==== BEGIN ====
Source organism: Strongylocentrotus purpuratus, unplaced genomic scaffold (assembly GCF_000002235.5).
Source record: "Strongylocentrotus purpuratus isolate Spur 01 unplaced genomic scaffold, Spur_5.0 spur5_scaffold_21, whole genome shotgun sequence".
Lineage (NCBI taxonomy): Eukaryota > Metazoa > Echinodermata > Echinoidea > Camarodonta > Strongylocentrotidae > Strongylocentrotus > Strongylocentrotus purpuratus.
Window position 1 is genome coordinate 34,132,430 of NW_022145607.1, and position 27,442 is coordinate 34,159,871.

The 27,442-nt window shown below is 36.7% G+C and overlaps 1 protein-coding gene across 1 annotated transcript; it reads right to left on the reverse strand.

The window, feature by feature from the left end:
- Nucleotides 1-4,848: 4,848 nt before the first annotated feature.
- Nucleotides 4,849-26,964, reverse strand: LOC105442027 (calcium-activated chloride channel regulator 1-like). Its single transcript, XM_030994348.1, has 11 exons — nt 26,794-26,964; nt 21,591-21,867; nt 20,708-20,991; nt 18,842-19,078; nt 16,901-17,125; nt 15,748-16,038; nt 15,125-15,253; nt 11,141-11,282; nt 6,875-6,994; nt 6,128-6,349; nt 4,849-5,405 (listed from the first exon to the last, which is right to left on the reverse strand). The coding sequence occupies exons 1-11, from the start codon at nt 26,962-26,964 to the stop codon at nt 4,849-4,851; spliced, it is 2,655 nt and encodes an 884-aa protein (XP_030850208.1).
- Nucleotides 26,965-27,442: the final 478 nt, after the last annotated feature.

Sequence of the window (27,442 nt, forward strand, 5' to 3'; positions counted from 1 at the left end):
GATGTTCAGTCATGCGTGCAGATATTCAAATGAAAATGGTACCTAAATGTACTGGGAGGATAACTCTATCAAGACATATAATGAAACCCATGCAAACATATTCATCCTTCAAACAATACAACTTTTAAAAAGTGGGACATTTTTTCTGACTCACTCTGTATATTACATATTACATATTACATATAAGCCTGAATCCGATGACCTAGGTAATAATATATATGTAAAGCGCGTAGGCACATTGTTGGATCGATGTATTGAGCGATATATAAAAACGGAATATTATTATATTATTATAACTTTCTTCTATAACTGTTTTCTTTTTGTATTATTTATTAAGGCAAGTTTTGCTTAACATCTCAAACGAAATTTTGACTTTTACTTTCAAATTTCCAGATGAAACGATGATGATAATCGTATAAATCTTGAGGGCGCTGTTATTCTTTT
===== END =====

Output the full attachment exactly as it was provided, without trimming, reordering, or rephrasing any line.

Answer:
Source organism: Strongylocentrotus purpuratus, unplaced genomic scaffold (assembly GCF_000002235.5).
Source record: "Strongylocentrotus purpuratus isolate Spur 01 unplaced genomic scaffold, Spur_5.0 spur5_scaffold_21, whole genome shotgun sequence".
Lineage (NCBI taxonomy): Eukaryota > Metazoa > Echinodermata > Echinoidea > Camarodonta > Strongylocentrotidae > Strongylocentrotus > Strongylocentrotus purpuratus.
Window position 1 is genome coordinate 34,132,430 of NW_022145607.1, and position 27,442 is coordinate 34,159,871.

The 27,442-nt window shown below is 36.7% G+C and overlaps 1 protein-coding gene across 1 annotated transcript; it reads right to left on the reverse strand.

The window, feature by feature from the left end:
- Nucleotides 1-4,848: 4,848 nt before the first annotated feature.
- Nucleotides 4,849-26,964, reverse strand: LOC105442027 (calcium-activated chloride channel regulator 1-like). Its single transcript, XM_030994348.1, has 11 exons — nt 26,794-26,964; nt 21,591-21,867; nt 20,708-20,991; nt 18,842-19,078; nt 16,901-17,125; nt 15,748-16,038; nt 15,125-15,253; nt 11,141-11,282; nt 6,875-6,994; nt 6,128-6,349; nt 4,849-5,405 (listed from the first exon to the last, which is right to left on the reverse strand). The coding sequence occupies exons 1-11, from the start codon at nt 26,962-26,964 to the stop codon at nt 4,849-4,851; spliced, it is 2,655 nt and encodes an 884-aa protein (XP_030850208.1).
- Nucleotides 26,965-27,442: the final 478 nt, after the last annotated feature.

Sequence of the window (27,442 nt, forward strand, 5' to 3'; positions counted from 1 at the left end):
GATGTTCAGTCATGCGTGCAGATATTCAAATGAAAATGGTACCTAAATGTACTGGGAGGATAACTCTATCAAGACATATAATGAAACCCATGCAAACATATTCATCCTTCAAACAATACAACTTTTAAAAAGTGGGACATTTTTTCTGACTCACTCTGTATATTACATATTACATATTACATATAAGCCTGAATCCGATGACCTAGGTAATAATATATATGTAAAGCGCGTAGGCACATTGTTGGATCGATGTATTGAGCGATATATAAAAACGGAATATTATTATATTATTATAACTTTCTTCTATAACTGTTTTCTTTTTGTATTATTTATTAAGGCAAGTTTTGCTTAACATCTCAAACGAAATTTTGACTTTTACTTTCAAATTTCCAGATGAAACGATGATGATAATCGTATAAATCTTGAGGGCGCTGTTATTCTTTT